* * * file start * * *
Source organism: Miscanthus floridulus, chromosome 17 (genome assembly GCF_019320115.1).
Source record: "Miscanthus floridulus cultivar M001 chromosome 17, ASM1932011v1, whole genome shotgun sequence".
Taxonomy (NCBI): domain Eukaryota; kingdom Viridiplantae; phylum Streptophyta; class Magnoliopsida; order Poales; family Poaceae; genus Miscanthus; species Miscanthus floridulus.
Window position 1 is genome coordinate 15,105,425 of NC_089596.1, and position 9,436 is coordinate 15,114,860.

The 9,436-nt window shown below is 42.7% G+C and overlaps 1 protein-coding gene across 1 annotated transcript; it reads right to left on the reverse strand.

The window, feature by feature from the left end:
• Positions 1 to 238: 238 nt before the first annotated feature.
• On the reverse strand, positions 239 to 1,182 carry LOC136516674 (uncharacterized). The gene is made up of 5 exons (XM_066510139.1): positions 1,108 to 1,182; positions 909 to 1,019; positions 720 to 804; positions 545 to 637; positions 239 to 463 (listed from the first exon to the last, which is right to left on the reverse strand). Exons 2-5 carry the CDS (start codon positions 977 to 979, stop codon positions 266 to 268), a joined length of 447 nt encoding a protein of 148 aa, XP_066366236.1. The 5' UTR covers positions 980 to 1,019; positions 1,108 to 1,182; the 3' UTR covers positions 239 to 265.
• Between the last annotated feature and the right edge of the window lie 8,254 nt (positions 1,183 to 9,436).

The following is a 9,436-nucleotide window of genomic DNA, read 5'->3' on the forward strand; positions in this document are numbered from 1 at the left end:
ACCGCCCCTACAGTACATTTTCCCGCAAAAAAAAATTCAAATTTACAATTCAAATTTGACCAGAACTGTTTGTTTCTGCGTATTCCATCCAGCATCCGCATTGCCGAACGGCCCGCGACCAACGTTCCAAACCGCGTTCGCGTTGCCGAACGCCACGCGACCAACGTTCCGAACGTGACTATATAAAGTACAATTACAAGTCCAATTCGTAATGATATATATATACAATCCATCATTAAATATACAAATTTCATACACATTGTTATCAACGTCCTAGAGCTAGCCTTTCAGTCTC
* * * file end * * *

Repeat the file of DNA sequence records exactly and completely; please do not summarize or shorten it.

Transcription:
Source organism: Miscanthus floridulus, chromosome 17 (genome assembly GCF_019320115.1).
Source record: "Miscanthus floridulus cultivar M001 chromosome 17, ASM1932011v1, whole genome shotgun sequence".
Taxonomy (NCBI): domain Eukaryota; kingdom Viridiplantae; phylum Streptophyta; class Magnoliopsida; order Poales; family Poaceae; genus Miscanthus; species Miscanthus floridulus.
Window position 1 is genome coordinate 15,105,425 of NC_089596.1, and position 9,436 is coordinate 15,114,860.

The 9,436-nt window shown below is 42.7% G+C and overlaps 1 protein-coding gene across 1 annotated transcript; it reads right to left on the reverse strand.

The window, feature by feature from the left end:
• Positions 1 to 238: 238 nt before the first annotated feature.
• On the reverse strand, positions 239 to 1,182 carry LOC136516674 (uncharacterized). The gene is made up of 5 exons (XM_066510139.1): positions 1,108 to 1,182; positions 909 to 1,019; positions 720 to 804; positions 545 to 637; positions 239 to 463 (listed from the first exon to the last, which is right to left on the reverse strand). Exons 2-5 carry the CDS (start codon positions 977 to 979, stop codon positions 266 to 268), a joined length of 447 nt encoding a protein of 148 aa, XP_066366236.1. The 5' UTR covers positions 980 to 1,019; positions 1,108 to 1,182; the 3' UTR covers positions 239 to 265.
• Between the last annotated feature and the right edge of the window lie 8,254 nt (positions 1,183 to 9,436).

The following is a 9,436-nucleotide window of genomic DNA, read 5'->3' on the forward strand; positions in this document are numbered from 1 at the left end:
ACCGCCCCTACAGTACATTTTCCCGCAAAAAAAAATTCAAATTTACAATTCAAATTTGACCAGAACTGTTTGTTTCTGCGTATTCCATCCAGCATCCGCATTGCCGAACGGCCCGCGACCAACGTTCCAAACCGCGTTCGCGTTGCCGAACGCCACGCGACCAACGTTCCGAACGTGACTATATAAAGTACAATTACAAGTCCAATTCGTAATGATATATATATACAATCCATCATTAAATATACAAATTTCATACACATTGTTATCAACGTCCTAGAGCTAGCCTTTCAGTCTC